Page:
The BBLIFF screenwriting competition is unique among film festival screenwriting competitions because each entry receives back written evaluations of their script from a minimum of three different readers. Those that make it to the second round receive evaluations by six readers. Screenwriting Competition Director Sandy Steers points out that, “The majority of competitions do not provide writers with feedback and those that do charge extra for it. We receive thank you notes every year from writers who appreciate the level of assistance this valuable feedback has given them.”

A previous screenwriting competition winner, Iris Yamashita, realized her dream after participating in the BBLIFF competition. Yamashita was nominated for an academy award for best screenplay for the Clint Eastwood movie Letters From Iwo Jima (2006). Yamashita was discovered during the competition by a film festival juror, Catherine Tarr at Creative Artists Agency (CAA). Tarr recommended the screenplay to Paul Haggis and Clint Eastwood who were working on a companion production to “Flags of Our Fathers.” Yamashita later returned to Big Bear to participate as a speaker on the screenwriting panel.

Free GED Program Gives Students A Chance On College

(COLTON, Calif.) High school graduation or completion of a General Equivalency Diploma (GED) is usually a requirement to attend college, but for adults completing this education can be a challenge. Some adult schools have waiting lists of more than 3,000 students.

At Four-D College, students who have left high school without a diploma and now want to study for a career in health care can earn their GED at the same time they begin their college education.

“Four-D College provides a quality education in the health care field,” said CEO and President Linda Smith. “Mastering high school graduation requirements are the only way they will have adequate background to grasp the new concepts they learn here at Four-D College.”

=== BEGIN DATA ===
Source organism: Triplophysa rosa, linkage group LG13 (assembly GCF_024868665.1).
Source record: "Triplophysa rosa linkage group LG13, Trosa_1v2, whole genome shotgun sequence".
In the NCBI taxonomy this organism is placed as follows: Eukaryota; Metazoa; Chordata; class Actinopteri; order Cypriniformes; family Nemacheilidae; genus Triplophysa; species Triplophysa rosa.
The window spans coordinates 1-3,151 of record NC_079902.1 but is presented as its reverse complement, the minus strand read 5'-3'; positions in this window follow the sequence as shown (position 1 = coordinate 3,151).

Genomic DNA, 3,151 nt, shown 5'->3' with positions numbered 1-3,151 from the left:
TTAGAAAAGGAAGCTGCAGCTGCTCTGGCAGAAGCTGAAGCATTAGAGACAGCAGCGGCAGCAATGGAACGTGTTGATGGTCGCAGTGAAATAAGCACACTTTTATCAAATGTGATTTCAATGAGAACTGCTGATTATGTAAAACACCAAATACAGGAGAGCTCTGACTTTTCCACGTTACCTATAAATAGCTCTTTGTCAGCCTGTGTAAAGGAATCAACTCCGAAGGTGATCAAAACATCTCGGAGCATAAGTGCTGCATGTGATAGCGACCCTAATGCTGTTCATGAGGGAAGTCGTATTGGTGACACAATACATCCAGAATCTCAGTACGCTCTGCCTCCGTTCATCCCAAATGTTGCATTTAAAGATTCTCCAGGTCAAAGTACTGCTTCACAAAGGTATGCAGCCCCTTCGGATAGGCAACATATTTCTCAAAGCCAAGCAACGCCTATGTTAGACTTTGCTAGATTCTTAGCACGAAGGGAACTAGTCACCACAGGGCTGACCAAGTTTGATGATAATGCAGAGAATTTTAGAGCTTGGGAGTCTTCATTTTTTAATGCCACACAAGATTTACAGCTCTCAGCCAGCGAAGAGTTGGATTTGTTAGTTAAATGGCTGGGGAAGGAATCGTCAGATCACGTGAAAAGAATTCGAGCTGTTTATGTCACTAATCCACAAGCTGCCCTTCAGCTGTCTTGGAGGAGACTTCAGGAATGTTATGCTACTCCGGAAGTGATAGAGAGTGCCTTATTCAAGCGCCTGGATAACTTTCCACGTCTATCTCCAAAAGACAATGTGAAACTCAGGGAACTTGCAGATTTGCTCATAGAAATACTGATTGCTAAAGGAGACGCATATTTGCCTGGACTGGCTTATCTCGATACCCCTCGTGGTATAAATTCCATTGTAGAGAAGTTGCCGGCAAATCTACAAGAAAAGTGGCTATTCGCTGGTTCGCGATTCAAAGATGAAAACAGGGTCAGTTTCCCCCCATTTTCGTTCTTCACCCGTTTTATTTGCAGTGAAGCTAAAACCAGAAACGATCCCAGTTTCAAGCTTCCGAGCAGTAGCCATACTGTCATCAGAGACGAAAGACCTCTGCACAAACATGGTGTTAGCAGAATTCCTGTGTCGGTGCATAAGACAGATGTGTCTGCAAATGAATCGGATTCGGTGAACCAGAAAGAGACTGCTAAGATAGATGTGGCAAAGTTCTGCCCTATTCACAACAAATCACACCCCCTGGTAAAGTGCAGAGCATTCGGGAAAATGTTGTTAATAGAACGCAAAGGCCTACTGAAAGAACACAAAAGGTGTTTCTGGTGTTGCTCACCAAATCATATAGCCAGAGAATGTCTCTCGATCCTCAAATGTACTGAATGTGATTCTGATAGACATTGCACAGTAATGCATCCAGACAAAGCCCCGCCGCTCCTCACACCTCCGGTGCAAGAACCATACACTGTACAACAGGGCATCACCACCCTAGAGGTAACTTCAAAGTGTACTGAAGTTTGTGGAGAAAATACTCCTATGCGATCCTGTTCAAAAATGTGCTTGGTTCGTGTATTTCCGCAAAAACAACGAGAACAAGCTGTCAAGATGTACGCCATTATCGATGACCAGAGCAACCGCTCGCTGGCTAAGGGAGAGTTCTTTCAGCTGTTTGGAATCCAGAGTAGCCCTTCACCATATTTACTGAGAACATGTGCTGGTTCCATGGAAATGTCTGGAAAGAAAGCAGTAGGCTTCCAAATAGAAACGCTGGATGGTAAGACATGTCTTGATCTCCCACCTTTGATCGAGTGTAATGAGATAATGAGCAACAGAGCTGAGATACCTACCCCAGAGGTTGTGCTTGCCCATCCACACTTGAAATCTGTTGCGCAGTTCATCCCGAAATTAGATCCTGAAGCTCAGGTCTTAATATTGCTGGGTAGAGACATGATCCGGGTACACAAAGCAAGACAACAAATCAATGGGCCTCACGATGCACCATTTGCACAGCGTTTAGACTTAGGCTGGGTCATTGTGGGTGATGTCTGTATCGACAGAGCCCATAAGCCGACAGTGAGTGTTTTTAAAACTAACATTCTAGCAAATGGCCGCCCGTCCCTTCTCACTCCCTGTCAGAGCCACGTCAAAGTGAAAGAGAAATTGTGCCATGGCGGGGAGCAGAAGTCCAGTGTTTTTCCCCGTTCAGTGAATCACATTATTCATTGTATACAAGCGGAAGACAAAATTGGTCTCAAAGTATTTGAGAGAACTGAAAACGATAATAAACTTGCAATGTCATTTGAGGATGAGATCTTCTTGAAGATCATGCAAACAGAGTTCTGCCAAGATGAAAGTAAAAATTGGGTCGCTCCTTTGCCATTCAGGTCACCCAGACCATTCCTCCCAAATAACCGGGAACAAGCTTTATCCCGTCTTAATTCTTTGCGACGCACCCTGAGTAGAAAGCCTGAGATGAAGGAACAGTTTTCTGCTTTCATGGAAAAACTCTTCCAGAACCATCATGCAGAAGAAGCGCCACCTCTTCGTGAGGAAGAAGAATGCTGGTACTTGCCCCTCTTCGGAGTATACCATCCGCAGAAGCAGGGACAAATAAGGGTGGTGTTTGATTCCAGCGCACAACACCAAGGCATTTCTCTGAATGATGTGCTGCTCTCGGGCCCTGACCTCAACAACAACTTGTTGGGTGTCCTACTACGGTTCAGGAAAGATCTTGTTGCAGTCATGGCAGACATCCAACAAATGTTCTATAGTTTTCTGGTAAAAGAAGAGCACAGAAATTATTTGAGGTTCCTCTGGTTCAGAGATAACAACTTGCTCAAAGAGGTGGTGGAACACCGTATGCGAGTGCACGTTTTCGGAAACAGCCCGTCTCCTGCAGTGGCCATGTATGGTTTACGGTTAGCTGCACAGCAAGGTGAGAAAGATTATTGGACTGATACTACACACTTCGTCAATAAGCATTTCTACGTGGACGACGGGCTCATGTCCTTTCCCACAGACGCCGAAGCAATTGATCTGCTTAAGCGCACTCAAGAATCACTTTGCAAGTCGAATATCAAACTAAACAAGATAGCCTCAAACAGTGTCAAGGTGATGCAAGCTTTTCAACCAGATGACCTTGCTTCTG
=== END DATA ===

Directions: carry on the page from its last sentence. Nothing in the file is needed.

Therefore, at no cost to students enrolled in a career program at Four-D College, students who lack a high school diploma are able to enroll in a special three-month preparation program until they earn their GED. They take this course at the same time as their introductory courses in their career program.

The GED course gave Tiffini Isaacson, 22, of Phelan, the opportunity she needed to train for a career as a medical assistant. After completing the GED course last year, she then completed Four- D College’s Medical Assistant program this summer.

Tiffini had left high school in Henderson, Nev. about five years ago.  Since then, she became a mother, and realized her need for more education.

“I left home because of family problems and just kind of did my own thing for a few years,” she said.  “Then my fiancé lost his job, so we moved to Phelan so we could stay with his grandmother. When we moved, I decided to go back to school.”

Tiffini initially started her medical assistant education at another college. Although she found her lack of a complete high school education didn’t get in the way of academic progress there, she had doubts that her first school would adequately prepare her for her chosen career as a medical assistant.

“Some of the girls I had gone to school with told me they were transferring to Four-D College, so I went there to find out more,” she said. “It was exactly what I needed. They are very strict about homework and testing, and their training in the clinics was much better.”

But, at Four-D College, the higher expectations made high school education an absolute necessity. That is exactly what its GED course offers.

“I provide an overview of high school, covering math, science, language arts, social studies and writing,” said Jonathan Williams, director of continuing education for Four-D College, and instructor of the preparation course taught at both the Colton and Victorville campuses.

Four-D College created the GED preparation program in 2009. Since then it has enrolled 154 students. After completing the preparation, 98 percent pass the GED exam.

“I teach the course at a 10th or 11th grade level,” Williams said. “Some students learn what is necessary in a week or two, others take longer. If they need more help, they can stay with me longer than three months”